New Ryobi sets scene for World Cup
Having set his sights on turning out for Australia at the next World Cup, Brad Haddin believes the shift of the domestic limited-overs competition to a tight tournament format will enhance the national team's chances of contending when the 50-over game's major trophy is contested in 2015.
Haddin will lead New South Wales against Tasmania in the opening match at Bankstown Oval on Sunday, heralding an event played entirely in Sydney across four venues inside the space of a month. In this it reflects the intensity and rhythm of a World Cup or Champions Trophy, a marked change from the spreading of fixtures across the entire summer.
"I reckon the way they've set it out this year is outstanding," Haddin said. "It mirrors what you do with the Australian team and it gets guys used to being in a tournament and building towards a final.
"Tournament play is about getting better as you go along and I reckon this is a great way for state cricket to start in a tournament like this. I like that it's all compressed into a tournament so from that point of view it's good and we obviously should have a home advantage if it's played in Sydney."
New South Wales have been rejuvenated by a series of off-field changes since the start of 2013, starting with the elevation of the new chairman John Warn and then a fresh chief executive in Andrew Jones. Trevor Bayliss has returned as the coach, while Haddin has happily accepted captaincy duties whenever Australia commitments allow him.
"Leaving for the Ashes it wasn't a great place to be around," Haddin said. "But coming back with the work Andrew Jones and John Warn have done with NSW Cricket it's just been a fresh start. So it was refreshing to walk back in after the Ashes campaign and see the headspace everyone was at. The office is now buzzing, we've got everything sorted, so it's up to us to continue the momentum they've started upstairs and play some good cricket."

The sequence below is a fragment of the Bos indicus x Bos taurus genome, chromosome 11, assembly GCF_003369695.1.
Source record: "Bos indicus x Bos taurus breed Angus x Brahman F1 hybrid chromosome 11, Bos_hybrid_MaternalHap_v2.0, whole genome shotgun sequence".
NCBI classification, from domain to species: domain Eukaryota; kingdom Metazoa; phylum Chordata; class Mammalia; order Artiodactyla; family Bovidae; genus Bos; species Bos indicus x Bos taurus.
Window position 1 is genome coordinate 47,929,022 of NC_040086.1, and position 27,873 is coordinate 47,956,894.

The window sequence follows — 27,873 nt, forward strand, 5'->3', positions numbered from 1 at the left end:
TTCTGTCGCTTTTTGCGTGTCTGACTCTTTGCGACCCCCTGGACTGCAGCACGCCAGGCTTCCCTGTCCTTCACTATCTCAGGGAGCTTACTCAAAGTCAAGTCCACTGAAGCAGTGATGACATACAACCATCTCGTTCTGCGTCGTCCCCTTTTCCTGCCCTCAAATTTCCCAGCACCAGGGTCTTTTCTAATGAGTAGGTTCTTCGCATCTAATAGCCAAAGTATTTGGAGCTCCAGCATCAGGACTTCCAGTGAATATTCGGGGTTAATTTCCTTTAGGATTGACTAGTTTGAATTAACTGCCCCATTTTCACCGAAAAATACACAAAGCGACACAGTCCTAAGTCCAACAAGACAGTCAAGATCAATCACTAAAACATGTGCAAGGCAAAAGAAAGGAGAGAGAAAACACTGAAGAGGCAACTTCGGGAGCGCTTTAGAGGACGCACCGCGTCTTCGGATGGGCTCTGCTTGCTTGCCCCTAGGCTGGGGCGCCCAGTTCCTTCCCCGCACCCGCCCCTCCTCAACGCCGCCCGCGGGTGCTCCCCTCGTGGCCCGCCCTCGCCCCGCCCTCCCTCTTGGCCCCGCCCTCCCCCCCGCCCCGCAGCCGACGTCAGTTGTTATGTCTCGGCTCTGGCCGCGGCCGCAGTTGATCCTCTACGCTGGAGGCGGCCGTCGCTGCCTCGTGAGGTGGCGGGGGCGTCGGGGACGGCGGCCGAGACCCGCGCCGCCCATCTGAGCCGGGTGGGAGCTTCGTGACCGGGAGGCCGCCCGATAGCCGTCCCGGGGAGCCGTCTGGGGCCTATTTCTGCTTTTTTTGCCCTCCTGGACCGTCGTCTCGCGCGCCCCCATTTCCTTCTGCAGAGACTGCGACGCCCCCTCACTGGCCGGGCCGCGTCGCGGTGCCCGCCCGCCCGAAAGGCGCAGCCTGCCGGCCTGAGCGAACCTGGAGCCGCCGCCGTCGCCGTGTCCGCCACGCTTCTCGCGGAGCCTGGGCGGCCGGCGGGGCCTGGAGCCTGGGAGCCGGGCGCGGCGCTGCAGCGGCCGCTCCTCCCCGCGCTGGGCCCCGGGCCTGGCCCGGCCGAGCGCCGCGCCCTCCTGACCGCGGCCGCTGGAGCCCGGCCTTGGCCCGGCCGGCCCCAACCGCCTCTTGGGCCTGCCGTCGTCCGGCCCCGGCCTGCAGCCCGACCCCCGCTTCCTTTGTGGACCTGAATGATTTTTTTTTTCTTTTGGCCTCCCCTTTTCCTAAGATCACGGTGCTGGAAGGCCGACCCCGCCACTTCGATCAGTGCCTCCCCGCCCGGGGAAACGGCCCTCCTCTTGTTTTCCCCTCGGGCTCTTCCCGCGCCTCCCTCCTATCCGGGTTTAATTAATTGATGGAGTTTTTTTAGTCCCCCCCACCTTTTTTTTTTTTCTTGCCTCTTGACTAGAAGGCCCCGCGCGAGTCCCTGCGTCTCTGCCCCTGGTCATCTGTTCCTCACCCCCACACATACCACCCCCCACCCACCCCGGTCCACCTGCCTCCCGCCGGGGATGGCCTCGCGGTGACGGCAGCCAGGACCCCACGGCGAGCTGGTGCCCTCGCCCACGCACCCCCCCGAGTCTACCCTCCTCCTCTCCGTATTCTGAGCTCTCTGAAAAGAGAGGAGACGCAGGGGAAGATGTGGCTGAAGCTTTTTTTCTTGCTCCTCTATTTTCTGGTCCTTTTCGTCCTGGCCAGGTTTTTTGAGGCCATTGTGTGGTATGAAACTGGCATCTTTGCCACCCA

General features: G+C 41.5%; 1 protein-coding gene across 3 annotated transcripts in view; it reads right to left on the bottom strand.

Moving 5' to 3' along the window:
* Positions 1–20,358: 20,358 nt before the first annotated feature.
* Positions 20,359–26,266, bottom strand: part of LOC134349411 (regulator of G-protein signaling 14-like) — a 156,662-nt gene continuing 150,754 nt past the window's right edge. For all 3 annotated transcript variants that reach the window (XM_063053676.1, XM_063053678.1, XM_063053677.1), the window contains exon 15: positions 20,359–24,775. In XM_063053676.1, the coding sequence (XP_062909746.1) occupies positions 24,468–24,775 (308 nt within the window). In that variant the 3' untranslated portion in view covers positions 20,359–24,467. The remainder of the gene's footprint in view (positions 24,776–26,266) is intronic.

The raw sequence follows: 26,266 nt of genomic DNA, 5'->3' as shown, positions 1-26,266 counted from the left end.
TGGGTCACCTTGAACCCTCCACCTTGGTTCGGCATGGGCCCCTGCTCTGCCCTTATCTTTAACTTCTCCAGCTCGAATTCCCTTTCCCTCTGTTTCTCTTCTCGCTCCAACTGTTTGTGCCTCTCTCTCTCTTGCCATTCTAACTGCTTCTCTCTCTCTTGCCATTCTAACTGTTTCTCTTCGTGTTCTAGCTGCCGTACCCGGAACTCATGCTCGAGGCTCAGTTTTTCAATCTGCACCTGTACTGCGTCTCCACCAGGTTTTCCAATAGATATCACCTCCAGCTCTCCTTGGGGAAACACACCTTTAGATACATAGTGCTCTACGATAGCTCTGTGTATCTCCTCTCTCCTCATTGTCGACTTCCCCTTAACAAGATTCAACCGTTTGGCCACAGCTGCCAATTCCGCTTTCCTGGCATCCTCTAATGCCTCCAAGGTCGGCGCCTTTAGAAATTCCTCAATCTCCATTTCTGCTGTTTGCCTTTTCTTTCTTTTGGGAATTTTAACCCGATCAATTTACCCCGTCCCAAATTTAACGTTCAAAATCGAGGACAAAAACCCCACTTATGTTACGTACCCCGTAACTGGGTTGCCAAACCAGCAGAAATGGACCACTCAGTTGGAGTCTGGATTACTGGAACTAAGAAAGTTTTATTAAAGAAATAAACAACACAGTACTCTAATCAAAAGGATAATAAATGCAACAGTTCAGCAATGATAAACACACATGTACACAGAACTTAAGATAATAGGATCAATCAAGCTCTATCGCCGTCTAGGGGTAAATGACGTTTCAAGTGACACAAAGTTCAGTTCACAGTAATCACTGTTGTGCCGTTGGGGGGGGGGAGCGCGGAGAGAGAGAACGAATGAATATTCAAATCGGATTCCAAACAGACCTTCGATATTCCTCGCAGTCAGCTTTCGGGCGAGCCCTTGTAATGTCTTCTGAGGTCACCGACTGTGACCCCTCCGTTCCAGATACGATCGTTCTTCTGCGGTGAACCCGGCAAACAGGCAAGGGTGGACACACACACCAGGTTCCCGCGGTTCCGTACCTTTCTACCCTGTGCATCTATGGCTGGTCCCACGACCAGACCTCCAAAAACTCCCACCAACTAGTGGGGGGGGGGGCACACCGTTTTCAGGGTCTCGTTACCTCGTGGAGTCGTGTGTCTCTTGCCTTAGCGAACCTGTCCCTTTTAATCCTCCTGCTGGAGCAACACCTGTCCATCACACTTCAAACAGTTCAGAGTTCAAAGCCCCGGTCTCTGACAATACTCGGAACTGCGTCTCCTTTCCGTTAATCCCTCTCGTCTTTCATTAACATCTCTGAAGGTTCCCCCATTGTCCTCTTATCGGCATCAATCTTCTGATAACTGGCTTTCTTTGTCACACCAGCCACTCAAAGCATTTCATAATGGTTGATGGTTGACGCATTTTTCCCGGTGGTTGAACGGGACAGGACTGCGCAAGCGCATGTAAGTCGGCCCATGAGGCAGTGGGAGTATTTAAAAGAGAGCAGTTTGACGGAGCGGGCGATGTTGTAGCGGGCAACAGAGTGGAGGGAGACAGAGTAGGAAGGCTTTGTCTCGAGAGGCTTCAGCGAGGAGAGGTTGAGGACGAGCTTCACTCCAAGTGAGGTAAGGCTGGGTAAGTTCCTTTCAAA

They will be helped in this pursuit by the limited-overs tournament being staged exclusively in Sydney, granting a major advantage to Australia's most populous cricket state. Haddin admitted his competitors had a right to raise eyebrows at the loss of home ground comforts for the duration of the event.
"I would ask some questions definitely [if from another state]," he said. "The one thing about playing for your state is you like to have the home ground advantage and make teams coming to your area as uncomfortable as you possible can. So a bit of luck the Sydney crowds will get out and make every team as uncomfortable as possible."
Among the anointed venues is the picturesque but small North Sydney Oval, a former favourite with limited-overs schedulers but now notable for how its small boundaries can be exploited by the spring-loaded bats of 2013. Last summer Victoria were set a distant 351 to win by the Blues, but David Hussey and Aaron Finch ran them down with 20 balls to spare.
"We're still looking for some balls Aaron Finch hit out there last year," Haddin quipped. "It's good for the crowd. North Sydney Oval traditionally was always a great place to start the tournament, we always used to play the first one day game of the year there, so it was a great event.
"It's a great ground to play at, as is out here [the SCG], but it is an interesting ground to play at now especially with the size of the bats. We won't hide from the fact we'd like to play at the SCG, but I like the way the tournament's set up, and these are the grounds we've chosen."
Daniel Brettig is an assistant editor at ESPNcricinfo. He tweets here